- Confidential and proprietary business information of USAA CIC and its affiliated companies;
- Confidential claims handling materials, thought processes of adjusters and in-house attorneys;
- Business and litigation philosophies; and
- Strategies to settlement discussions, motion practice, case analysis, trial preparation, and discovery both on a case-by-case and institutional, company-wide level.
The former firm also provided advice including “insurance coverage matters, litigation strategies, factual positions, litigation mitigation recommendations for training and communication materials, and legal arguments.” The Court determined that USAA showed a significant risk that its former firm had “knowledge of both specific and general confidential information that could materially advance the Pleins’ case.” The court then, referencing Comment 3 addressed the role of specific versus general information as well as information disclosed to third parties: “In the case of an organizational client, general knowledge of the client’s policies and practices ordinarily will not preclude a subsequent representation; on the other hand, knowledge of specific facts gained in a prior representation that are relevant to the matter in question ordinarily will preclude such a representation.” The court found the firm’s “representation of the Pleins generated a substantial risk that USAA’s confidential information would materially advance the Pleins’ position in this case.” Accordingly, the Court determined a conflict of interest existed under RPC 1 .9(a).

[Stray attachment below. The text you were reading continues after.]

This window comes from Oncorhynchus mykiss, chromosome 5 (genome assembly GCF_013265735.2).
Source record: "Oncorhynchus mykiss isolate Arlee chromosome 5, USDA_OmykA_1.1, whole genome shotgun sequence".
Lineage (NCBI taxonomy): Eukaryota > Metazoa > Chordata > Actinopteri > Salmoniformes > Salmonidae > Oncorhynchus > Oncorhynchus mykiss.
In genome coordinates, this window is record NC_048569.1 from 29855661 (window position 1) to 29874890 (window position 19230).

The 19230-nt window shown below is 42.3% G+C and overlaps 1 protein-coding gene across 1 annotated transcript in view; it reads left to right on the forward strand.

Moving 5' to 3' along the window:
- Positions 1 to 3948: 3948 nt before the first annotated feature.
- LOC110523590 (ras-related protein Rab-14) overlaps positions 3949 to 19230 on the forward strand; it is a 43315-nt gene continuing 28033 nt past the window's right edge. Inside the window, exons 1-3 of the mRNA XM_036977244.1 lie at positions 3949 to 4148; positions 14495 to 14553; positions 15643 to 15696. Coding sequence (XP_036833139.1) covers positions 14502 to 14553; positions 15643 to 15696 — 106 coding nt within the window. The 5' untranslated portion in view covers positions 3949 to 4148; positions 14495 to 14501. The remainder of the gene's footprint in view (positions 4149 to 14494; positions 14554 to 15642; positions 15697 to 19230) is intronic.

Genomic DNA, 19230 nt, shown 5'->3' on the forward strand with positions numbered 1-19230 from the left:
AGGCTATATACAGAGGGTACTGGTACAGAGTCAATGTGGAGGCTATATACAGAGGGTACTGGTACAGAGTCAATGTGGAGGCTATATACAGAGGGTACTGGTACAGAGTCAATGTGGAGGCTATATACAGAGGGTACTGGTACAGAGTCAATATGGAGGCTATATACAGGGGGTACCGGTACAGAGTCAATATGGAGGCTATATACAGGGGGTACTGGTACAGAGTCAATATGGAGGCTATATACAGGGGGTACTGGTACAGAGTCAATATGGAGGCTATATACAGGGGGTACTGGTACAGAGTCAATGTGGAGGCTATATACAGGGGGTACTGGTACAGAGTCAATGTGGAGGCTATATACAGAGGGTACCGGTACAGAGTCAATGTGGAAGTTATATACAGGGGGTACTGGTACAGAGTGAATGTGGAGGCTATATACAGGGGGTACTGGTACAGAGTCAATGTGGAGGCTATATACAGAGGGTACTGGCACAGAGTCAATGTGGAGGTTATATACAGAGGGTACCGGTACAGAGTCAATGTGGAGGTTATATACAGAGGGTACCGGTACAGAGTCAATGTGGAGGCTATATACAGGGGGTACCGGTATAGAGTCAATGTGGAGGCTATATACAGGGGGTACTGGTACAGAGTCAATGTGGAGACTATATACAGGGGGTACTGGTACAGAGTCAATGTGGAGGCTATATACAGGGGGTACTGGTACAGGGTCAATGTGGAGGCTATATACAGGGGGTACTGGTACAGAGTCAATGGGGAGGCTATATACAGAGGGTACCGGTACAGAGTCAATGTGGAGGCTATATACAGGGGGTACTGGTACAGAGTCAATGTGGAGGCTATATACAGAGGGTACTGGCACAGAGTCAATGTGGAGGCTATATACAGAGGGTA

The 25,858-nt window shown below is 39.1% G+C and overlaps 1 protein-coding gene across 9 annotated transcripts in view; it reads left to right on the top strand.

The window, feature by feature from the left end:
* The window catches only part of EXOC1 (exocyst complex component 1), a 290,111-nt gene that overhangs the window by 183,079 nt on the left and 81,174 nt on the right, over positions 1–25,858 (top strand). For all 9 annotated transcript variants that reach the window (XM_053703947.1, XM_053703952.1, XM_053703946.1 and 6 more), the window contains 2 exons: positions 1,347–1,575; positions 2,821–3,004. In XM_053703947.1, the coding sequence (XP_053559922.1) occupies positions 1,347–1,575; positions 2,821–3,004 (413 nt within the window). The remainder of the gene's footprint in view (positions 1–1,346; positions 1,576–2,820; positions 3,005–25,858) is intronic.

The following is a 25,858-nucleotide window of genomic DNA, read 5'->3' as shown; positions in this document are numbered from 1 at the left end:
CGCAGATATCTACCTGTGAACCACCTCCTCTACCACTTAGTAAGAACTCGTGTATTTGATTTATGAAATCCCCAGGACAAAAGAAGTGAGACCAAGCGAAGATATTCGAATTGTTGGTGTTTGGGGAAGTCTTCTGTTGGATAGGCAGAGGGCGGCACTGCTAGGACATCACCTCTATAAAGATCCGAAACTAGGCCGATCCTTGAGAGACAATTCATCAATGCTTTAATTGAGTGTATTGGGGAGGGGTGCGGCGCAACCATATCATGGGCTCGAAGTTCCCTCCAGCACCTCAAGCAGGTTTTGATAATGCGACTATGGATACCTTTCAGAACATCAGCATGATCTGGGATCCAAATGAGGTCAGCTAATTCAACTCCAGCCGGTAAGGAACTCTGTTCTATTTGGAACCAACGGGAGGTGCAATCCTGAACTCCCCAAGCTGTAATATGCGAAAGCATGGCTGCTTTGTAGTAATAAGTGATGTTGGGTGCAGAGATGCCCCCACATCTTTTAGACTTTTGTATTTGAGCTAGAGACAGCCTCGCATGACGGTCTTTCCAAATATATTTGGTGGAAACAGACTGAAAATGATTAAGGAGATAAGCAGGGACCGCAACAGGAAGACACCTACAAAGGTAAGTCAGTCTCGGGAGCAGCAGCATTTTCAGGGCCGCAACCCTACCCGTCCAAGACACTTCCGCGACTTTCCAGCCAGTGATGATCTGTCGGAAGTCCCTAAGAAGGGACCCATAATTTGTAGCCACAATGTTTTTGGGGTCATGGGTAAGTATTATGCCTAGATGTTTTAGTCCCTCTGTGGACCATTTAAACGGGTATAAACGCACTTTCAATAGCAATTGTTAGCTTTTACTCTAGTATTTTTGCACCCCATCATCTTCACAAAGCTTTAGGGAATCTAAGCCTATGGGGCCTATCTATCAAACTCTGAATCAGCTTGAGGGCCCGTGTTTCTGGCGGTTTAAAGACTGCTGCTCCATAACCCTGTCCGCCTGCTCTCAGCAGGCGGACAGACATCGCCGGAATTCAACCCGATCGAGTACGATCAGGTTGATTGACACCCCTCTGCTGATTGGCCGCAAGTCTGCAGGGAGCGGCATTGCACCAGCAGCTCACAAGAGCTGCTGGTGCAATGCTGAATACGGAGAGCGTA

In the ever changing bad faith litigation landscape in Washington, at least insurers can take comfort in the Court determining that their prior counsel may not be able to jump on the bandwagon.
Brian D. Scholnick is Senior Counsel at TYSON & MENDES, LLP, and primarily focuses on defending general liability cases with a focus on professional liability and automotive claims. Mr. Scholnick has extensive experience litigating a variety of cases involving automotive and trucking personal injury claims, automotive rental liability issues, engineering error and omissions claims, medical malpractice, products liability, workplace injuries, wrongful death, construction defect, and breach of contract.